PERU — Grace College in Winona Lake will likely be educating offenders at Miami Correctional Facility soon, Indiana Department of Correction officials said.
For two years, Ivy Tech Community College provided GED classes in prisons across the state. Recent contract negotiations, however, fell apart when the state asked Ivy Tech to provide more instructors without offering more money.
The move upset some local Ivy Tech officials who thought the state could afford to pony up a little more money.
“We can’t operate at a loss,” said Jan Bailey, executive director of Ivy Tech Kokomo Region’s corporate college.
The state paid Ivy Tech $680,000 a year for the education programs at Miami Correctional. Bailey estimated, however, that they saved the state $2.1 million through their programs.
Department of Correction Spokesman Doug Garrison recognized the issue.
“I get that they can’t do it for that price,” he said. “There’s no hard feelings here.”
He said the state was satisfied with Ivy Tech’s services, but it has to be concerned with efficiency and spending tax dollars wisely.
“We found out that we could get 13 more teachers and administrative staff for the same price,” he said.
Garrison said Grace College and Oakland City University in Oakland City would likely team up to provide services at every prison in the state.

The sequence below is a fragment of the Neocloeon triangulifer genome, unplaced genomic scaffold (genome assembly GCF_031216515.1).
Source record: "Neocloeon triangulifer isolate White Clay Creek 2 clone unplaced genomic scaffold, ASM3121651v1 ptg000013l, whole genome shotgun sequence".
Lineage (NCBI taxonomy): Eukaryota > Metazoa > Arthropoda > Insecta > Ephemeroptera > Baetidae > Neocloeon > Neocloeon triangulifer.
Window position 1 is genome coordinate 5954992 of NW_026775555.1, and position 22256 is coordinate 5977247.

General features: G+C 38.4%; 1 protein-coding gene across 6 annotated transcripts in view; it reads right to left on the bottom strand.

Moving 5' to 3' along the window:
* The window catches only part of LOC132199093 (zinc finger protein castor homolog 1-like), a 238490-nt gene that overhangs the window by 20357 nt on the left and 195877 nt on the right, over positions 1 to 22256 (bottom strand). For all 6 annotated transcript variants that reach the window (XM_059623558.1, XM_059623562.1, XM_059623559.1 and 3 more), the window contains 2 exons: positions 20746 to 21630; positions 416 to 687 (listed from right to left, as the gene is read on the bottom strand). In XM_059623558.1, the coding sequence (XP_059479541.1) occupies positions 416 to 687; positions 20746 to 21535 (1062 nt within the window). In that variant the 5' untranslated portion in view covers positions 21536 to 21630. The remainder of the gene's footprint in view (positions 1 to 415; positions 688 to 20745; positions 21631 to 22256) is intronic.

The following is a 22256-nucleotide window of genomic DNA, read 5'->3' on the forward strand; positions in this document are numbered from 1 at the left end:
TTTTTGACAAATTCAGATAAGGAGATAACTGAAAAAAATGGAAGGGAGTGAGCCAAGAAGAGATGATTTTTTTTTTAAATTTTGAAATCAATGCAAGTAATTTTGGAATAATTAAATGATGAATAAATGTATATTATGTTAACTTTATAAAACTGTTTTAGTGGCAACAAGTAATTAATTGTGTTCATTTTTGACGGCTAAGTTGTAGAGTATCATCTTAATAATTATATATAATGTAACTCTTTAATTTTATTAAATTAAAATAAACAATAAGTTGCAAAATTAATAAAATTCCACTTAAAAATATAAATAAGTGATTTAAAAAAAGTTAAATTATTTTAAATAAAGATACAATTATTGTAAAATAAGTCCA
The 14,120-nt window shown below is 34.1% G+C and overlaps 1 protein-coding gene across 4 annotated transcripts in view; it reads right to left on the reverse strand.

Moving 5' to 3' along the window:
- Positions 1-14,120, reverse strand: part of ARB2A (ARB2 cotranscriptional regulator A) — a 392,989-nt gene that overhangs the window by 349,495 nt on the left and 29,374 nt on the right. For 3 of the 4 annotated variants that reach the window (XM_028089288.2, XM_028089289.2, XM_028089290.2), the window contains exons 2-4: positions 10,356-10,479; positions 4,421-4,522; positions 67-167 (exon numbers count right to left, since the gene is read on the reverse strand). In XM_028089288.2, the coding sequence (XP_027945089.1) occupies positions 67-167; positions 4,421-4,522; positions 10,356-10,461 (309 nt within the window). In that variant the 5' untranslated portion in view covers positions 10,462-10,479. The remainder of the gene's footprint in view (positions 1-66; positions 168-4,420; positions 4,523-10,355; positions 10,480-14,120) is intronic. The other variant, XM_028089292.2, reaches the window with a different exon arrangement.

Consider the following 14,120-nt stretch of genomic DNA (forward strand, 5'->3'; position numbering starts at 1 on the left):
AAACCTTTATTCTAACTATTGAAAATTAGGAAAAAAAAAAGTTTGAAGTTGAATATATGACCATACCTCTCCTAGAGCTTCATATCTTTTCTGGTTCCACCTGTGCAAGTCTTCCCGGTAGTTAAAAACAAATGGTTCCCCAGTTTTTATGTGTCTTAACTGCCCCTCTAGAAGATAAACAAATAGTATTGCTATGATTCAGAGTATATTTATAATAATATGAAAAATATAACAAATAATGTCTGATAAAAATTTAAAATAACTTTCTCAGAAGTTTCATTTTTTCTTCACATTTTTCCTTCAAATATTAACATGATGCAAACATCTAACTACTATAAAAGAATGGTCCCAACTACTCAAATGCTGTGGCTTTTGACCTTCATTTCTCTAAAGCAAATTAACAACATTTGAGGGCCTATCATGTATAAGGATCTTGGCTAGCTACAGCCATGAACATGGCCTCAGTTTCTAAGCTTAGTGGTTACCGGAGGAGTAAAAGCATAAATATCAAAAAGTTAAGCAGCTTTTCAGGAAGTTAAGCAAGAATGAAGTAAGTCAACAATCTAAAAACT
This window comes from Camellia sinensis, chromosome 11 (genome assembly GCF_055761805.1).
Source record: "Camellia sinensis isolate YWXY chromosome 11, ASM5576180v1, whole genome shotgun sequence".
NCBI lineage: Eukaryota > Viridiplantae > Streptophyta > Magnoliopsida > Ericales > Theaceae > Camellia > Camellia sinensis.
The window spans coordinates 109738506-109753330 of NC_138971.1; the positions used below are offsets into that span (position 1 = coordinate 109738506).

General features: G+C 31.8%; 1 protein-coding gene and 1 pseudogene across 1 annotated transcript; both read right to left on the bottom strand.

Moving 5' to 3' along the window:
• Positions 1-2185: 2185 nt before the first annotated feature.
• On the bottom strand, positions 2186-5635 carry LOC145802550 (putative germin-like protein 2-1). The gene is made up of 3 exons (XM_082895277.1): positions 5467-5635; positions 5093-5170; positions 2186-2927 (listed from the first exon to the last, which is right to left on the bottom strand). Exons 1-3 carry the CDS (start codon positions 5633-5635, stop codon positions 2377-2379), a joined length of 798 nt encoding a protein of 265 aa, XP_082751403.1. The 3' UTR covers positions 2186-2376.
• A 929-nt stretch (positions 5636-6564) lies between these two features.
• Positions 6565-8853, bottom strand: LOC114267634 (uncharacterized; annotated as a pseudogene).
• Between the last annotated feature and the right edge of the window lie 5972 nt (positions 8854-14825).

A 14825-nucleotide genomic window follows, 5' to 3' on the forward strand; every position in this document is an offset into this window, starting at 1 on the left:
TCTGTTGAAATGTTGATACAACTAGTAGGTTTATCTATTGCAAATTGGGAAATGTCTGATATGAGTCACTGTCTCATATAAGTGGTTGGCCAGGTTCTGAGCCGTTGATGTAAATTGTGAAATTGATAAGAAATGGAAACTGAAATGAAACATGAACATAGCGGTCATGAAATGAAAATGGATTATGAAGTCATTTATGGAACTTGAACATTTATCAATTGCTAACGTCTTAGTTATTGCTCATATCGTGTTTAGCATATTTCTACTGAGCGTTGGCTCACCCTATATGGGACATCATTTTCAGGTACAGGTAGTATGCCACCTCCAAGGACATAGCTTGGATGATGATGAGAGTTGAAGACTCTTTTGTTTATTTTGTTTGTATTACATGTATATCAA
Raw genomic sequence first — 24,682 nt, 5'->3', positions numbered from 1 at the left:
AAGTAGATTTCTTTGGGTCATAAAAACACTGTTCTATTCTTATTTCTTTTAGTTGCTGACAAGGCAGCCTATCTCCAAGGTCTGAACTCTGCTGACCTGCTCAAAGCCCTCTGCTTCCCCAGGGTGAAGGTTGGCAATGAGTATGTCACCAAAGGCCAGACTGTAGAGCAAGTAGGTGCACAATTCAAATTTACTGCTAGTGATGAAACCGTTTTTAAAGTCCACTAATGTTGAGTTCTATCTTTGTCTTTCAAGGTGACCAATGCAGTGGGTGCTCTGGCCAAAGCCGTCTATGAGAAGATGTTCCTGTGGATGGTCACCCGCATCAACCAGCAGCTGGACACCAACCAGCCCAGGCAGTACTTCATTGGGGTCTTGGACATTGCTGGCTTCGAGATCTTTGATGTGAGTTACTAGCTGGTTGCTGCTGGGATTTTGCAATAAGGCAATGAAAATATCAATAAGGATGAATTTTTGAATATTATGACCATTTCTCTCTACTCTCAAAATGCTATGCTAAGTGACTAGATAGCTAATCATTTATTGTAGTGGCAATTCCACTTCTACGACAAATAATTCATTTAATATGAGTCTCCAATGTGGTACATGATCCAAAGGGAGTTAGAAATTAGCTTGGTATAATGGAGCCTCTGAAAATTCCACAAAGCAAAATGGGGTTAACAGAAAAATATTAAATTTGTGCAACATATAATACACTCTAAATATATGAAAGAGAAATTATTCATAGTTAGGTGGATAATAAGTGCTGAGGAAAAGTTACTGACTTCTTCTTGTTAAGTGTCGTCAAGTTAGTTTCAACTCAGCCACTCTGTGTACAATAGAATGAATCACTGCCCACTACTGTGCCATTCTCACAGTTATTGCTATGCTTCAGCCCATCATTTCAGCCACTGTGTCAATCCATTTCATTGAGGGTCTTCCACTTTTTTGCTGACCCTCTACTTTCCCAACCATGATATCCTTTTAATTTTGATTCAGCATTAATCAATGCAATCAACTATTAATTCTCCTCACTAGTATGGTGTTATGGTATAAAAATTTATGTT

Oakland City will take the southern half of the state, and Grace College will take the northern half.
Between the two, the state will be able to offer the same programs with more staff for the same price, he said. The contract should be finalized in the next two weeks.
Garrison said it seemed like a win-win situation to him. With the added staff members statewide, the state will be able to teach more offenders.
“We recognize the importance of education,” he said. “It’s one of the great indicators of success upon release.”
Education coupled with substance abuse treatment is known to lower recidivism rates, he said.
In Indiana, 37 percent of offenders return to prison within three years of release.
That’s lower than the nationwide recidivism rate, Garrison said. And in places like California, that number tops 60 percent.
• Lindsey Ziliak, Tribune education reporter, may be reached at 765-454-8585 or firstname.lastname@example.org